A big band in the background plays through a haze of cigar smoke. Suits and receding slicked-back hairlines populate the lane I sway through toward the bar. Smoothly, I order a fiery Scotch as I give the eyes to lone girl in a glamorous red dress across the bar. She nods back, smiling as I receive my drink and send her the same libation. I pull out a Benjamin and tell the bartenders they’re the cat’s pajamas.
I actually ordered a Dewar’s and Sprite from a disapproving bartender.
I paid five sweaty ones and hurriedly puffed a cigarette on a frigid patio. Suits gave way to thrift-leather and hoods, every path lined with plastic cups and cans dotting the floor. The place is abrasive. Fancy ain’t sought after here.
Yes, sir. I am a 22-year-old Scotch drinker. I’m not anybody’s dad or grandpa, and I definitely don’t have the class or cash to do something so ridiculous consistently—but I desire that complex power of Scotch night-in, night-out.
My realm consists of dive bars, one or two campus spots, and some in-between establishments. There, the consensus response to my peaty lust is, “Deewaaars?! Really?” or a confused head tilt. The shit rules so whatever, gimme my drink. It’s an immediate judgment I get from the places I can afford. But that’s almost part of the experience. Maybe it’s my version of the feeling businessmen and politicians get as they order 10 tulip glasses of an incredible, $32-a-pop Scotch for their table.
Well, I’ve got the cheaper pairing to match the timeless single malt and a fine cigar: young Scotch and a f*ckin’ Marlboro Gold.
Perhaps it’s that I’m a fledgling, dumb drinker but I’ve fallen in love with the Scotch and Sprite. I doubt I made it up, but I call it a Smokey Sprite. Such a college kid thing to toss pop into your liquor, but screw your rum and Coke; we all have to grow up sometime.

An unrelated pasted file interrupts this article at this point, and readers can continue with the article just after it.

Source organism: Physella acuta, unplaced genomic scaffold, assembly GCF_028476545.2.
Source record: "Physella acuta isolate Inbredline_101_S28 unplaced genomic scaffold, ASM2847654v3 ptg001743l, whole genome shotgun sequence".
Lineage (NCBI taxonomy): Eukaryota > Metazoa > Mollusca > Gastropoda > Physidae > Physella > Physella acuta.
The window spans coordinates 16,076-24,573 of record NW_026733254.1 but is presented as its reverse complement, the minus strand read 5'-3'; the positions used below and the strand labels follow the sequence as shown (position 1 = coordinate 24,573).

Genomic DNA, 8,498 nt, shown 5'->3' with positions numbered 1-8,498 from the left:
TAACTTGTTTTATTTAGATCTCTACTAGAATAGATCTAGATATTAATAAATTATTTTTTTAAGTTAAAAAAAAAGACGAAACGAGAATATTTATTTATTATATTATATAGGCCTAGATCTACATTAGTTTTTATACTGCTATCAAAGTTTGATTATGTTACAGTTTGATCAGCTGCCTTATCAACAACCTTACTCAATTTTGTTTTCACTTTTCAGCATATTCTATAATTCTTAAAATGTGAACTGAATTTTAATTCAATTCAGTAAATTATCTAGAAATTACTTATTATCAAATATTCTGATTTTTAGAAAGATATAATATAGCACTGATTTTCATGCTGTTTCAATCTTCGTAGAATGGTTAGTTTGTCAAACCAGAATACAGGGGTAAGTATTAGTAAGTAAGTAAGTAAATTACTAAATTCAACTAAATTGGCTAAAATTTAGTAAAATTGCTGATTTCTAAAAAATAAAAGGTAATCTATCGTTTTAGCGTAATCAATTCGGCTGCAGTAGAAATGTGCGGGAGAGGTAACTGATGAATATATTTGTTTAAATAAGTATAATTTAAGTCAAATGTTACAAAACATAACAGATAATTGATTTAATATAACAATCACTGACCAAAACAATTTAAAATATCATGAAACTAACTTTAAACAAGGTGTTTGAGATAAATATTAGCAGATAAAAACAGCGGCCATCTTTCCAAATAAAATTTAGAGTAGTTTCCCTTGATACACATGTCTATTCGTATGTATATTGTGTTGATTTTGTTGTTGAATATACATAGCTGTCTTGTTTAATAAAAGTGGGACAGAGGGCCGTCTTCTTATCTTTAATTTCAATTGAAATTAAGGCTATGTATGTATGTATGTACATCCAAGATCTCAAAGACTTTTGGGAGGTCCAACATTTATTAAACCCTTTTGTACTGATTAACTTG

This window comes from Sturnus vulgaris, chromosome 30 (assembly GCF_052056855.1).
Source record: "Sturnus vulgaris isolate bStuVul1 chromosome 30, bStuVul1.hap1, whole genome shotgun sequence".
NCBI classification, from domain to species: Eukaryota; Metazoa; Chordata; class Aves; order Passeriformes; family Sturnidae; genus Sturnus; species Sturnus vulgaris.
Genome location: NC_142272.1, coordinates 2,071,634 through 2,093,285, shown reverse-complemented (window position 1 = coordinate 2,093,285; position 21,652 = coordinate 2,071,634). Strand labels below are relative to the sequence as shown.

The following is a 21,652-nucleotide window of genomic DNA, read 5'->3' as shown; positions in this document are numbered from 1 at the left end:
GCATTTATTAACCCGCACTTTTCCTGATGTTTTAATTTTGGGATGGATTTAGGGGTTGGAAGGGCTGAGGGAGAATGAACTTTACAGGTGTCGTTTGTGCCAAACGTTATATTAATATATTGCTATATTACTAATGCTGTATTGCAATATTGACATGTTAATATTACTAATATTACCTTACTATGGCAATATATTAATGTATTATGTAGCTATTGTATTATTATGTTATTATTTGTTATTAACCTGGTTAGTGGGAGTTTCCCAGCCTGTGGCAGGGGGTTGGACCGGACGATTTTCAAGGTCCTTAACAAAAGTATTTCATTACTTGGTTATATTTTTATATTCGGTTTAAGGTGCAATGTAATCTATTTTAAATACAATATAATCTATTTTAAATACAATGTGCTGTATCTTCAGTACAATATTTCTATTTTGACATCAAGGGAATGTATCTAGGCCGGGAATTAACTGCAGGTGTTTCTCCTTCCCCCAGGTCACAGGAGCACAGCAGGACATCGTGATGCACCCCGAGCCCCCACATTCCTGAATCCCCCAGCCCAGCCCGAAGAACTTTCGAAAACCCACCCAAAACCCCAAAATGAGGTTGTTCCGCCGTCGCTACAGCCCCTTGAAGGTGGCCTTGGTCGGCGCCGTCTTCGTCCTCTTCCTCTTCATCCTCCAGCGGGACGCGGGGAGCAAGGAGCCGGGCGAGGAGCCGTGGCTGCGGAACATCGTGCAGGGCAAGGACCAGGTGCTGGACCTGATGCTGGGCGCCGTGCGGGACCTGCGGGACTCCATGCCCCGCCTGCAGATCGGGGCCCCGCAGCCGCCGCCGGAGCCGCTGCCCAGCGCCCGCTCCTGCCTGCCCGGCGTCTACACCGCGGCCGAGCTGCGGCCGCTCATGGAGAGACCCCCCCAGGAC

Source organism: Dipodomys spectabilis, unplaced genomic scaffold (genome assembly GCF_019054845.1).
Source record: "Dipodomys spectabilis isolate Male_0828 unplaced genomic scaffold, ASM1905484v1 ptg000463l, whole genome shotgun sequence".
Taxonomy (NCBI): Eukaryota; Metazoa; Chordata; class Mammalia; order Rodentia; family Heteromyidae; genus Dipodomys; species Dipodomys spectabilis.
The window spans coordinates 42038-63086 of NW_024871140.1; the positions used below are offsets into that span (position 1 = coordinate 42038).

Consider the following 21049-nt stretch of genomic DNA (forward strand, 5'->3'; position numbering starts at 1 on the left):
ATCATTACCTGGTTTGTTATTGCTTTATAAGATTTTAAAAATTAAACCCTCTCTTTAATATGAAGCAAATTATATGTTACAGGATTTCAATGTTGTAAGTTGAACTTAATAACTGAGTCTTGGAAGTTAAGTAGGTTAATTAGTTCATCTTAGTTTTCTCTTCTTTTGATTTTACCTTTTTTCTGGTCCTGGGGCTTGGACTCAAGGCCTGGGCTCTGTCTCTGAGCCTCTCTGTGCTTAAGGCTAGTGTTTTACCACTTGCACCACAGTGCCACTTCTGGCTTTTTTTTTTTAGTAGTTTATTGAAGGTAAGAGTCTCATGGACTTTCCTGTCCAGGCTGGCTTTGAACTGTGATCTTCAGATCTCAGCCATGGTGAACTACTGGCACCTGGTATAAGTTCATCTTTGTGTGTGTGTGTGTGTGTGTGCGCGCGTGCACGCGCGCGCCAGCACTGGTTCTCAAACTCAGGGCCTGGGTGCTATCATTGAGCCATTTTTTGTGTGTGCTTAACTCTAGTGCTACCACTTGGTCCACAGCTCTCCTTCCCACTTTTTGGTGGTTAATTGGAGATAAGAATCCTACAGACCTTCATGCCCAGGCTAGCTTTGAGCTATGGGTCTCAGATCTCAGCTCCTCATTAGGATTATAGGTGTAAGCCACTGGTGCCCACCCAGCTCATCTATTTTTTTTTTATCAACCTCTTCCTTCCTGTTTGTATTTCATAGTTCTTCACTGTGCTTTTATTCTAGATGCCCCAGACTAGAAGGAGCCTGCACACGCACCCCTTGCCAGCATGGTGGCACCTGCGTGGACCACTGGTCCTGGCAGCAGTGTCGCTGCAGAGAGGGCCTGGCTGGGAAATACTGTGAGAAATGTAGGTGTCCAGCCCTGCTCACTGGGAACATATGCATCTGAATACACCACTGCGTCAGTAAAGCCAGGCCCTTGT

Now, I know the Scotch world might come down on anyone for adding anything to the Scottish export, as if it was a horrendous blasphemy. And give me shit if you want, it totally makes sense. Fruit, smoke, nutty-vanilla. Also see: gimme my drink.
But they know as well as I do, the drinker is meant to enjoy Scotch to the greatest extent, in the precise way required. Ask any liquor rep.
The point of my perspective on the issue is to discontinue the misconceptions of who drinks Scotch whisky and how expensive it is. I’m satisfied however I can obtain the complexity. Maybe we’ll see each other in 20 years and laugh over something fancier.
Until then, remove everything you know about Scotch and give cheap a chance:
Dewars White Label 750 ml – $19.95
Probably one of the few Scotch names people know without knowing it was even a Scotch. And you know by now I splash around with the Sprite. The flavor is broad—less focused—and therein easier for those who hate it to realize they could’ve been wrong.
Mcclelland Scotch Islay/Highland 750 ml – $21.95 – $25.97
Being smoky as hell, you can throw in something real sweet to cuddle with the Highland region peatiness. I personally like having a lemon and ginger syrup thing going on with this, but a true idiot-genius might try a slice of lemon and ginger ale.
Bowmore Legend 750 ml – $25.99
You’ve got sweet, rich honey tastes with this one. It’s nice to try other fruit flavors to complement it. Ever try to make a Scotch-based mule? Me neither but that’s the point of this: bad, amateur bartender ideas are funny and more often than not, you end up drunk either way.
Auchentoshan Classic 750 ml – $33.95
I used to work at a bar where we put this whisky with Amaretto—the richest, bonfire dessert ever. It’s one of the more expensive options unless you ration the ingredients for breakfasts where you really could start with a drink you were gonna have later in the day anyway.
Glenmorangie The Original (10 Year) 750 ml – $38.97
This is the place where my cheap quest meets the beginning of a true Scotch journey. Glenmorangie hits on the flavor-map between rich and fruity, between delicate and super smoky. Perhaps this is where you’ll go after you become interested in the routes I’ve offered thus far.